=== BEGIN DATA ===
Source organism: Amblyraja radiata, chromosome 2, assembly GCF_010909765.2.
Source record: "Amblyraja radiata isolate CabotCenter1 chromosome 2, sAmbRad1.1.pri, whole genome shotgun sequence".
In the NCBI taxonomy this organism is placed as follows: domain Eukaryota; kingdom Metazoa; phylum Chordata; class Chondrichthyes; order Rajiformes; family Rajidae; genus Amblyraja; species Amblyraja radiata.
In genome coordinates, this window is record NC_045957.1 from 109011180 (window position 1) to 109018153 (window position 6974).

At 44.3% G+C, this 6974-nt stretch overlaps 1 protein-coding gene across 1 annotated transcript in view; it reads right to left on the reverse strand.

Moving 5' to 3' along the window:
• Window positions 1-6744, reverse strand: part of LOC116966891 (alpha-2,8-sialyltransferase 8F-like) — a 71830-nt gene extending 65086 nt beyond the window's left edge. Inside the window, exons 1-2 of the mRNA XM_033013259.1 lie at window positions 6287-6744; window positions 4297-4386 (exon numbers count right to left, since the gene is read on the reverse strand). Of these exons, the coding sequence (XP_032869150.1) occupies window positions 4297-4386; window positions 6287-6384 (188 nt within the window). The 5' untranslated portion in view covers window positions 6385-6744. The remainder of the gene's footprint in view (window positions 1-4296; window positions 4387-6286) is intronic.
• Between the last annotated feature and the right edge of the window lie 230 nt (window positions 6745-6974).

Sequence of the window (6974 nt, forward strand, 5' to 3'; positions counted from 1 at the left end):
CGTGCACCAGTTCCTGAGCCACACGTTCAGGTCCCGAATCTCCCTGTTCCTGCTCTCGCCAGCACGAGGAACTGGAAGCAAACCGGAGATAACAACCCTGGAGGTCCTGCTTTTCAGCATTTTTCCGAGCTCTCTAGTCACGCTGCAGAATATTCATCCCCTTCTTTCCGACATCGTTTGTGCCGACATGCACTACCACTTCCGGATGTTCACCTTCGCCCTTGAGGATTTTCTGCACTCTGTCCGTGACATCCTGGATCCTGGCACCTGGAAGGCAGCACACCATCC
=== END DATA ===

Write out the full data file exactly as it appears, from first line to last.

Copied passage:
Source organism: Amblyraja radiata, chromosome 2, assembly GCF_010909765.2.
Source record: "Amblyraja radiata isolate CabotCenter1 chromosome 2, sAmbRad1.1.pri, whole genome shotgun sequence".
In the NCBI taxonomy this organism is placed as follows: domain Eukaryota; kingdom Metazoa; phylum Chordata; class Chondrichthyes; order Rajiformes; family Rajidae; genus Amblyraja; species Amblyraja radiata.
In genome coordinates, this window is record NC_045957.1 from 109011180 (window position 1) to 109018153 (window position 6974).

At 44.3% G+C, this 6974-nt stretch overlaps 1 protein-coding gene across 1 annotated transcript in view; it reads right to left on the reverse strand.

Moving 5' to 3' along the window:
• Window positions 1-6744, reverse strand: part of LOC116966891 (alpha-2,8-sialyltransferase 8F-like) — a 71830-nt gene extending 65086 nt beyond the window's left edge. Inside the window, exons 1-2 of the mRNA XM_033013259.1 lie at window positions 6287-6744; window positions 4297-4386 (exon numbers count right to left, since the gene is read on the reverse strand). Of these exons, the coding sequence (XP_032869150.1) occupies window positions 4297-4386; window positions 6287-6384 (188 nt within the window). The 5' untranslated portion in view covers window positions 6385-6744. The remainder of the gene's footprint in view (window positions 1-4296; window positions 4387-6286) is intronic.
• Between the last annotated feature and the right edge of the window lie 230 nt (window positions 6745-6974).

Sequence of the window (6974 nt, forward strand, 5' to 3'; positions counted from 1 at the left end):
CGTGCACCAGTTCCTGAGCCACACGTTCAGGTCCCGAATCTCCCTGTTCCTGCTCTCGCCAGCACGAGGAACTGGAAGCAAACCGGAGATAACAACCCTGGAGGTCCTGCTTTTCAGCATTTTTCCGAGCTCTCTAGTCACGCTGCAGAATATTCATCCCCTTCTTTCCGACATCGTTTGTGCCGACATGCACTACCACTTCCGGATGTTCACCTTCGCCCTTGAGGATTTTCTGCACTCTGTCCGTGACATCCTGGATCCTGGCACCTGGAAGGCAGCACACCATCC